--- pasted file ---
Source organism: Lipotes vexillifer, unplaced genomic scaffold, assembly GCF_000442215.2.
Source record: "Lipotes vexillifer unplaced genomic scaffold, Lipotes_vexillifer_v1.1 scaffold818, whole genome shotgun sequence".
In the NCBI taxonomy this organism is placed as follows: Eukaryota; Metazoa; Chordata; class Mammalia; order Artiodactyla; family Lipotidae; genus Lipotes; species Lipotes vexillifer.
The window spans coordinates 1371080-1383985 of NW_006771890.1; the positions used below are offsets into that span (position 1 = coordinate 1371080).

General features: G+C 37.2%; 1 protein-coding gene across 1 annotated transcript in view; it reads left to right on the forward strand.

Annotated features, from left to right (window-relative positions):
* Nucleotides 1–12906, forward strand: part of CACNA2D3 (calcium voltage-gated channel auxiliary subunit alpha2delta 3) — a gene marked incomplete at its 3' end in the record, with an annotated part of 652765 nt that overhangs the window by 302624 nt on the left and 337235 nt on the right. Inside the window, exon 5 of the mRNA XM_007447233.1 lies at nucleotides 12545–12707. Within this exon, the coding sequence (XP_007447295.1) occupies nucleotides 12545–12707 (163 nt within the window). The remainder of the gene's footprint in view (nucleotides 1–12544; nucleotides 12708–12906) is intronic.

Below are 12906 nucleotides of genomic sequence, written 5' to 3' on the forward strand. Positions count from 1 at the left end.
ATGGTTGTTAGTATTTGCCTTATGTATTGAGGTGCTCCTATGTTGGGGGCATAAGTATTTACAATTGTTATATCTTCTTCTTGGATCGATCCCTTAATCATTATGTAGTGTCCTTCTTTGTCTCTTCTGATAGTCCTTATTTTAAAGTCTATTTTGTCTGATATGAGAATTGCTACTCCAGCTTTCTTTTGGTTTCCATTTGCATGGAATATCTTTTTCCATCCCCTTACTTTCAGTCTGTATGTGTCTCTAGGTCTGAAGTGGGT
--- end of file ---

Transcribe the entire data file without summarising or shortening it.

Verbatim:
Source organism: Lipotes vexillifer, unplaced genomic scaffold, assembly GCF_000442215.2.
Source record: "Lipotes vexillifer unplaced genomic scaffold, Lipotes_vexillifer_v1.1 scaffold818, whole genome shotgun sequence".
In the NCBI taxonomy this organism is placed as follows: Eukaryota; Metazoa; Chordata; class Mammalia; order Artiodactyla; family Lipotidae; genus Lipotes; species Lipotes vexillifer.
The window spans coordinates 1371080-1383985 of NW_006771890.1; the positions used below are offsets into that span (position 1 = coordinate 1371080).

General features: G+C 37.2%; 1 protein-coding gene across 1 annotated transcript in view; it reads left to right on the forward strand.

Annotated features, from left to right (window-relative positions):
* Nucleotides 1–12906, forward strand: part of CACNA2D3 (calcium voltage-gated channel auxiliary subunit alpha2delta 3) — a gene marked incomplete at its 3' end in the record, with an annotated part of 652765 nt that overhangs the window by 302624 nt on the left and 337235 nt on the right. Inside the window, exon 5 of the mRNA XM_007447233.1 lies at nucleotides 12545–12707. Within this exon, the coding sequence (XP_007447295.1) occupies nucleotides 12545–12707 (163 nt within the window). The remainder of the gene's footprint in view (nucleotides 1–12544; nucleotides 12708–12906) is intronic.

Below are 12906 nucleotides of genomic sequence, written 5' to 3' on the forward strand. Positions count from 1 at the left end.
ATGGTTGTTAGTATTTGCCTTATGTATTGAGGTGCTCCTATGTTGGGGGCATAAGTATTTACAATTGTTATATCTTCTTCTTGGATCGATCCCTTAATCATTATGTAGTGTCCTTCTTTGTCTCTTCTGATAGTCCTTATTTTAAAGTCTATTTTGTCTGATATGAGAATTGCTACTCCAGCTTTCTTTTGGTTTCCATTTGCATGGAATATCTTTTTCCATCCCCTTACTTTCAGTCTGTATGTGTCTCTAGGTCTGAAGTGGGT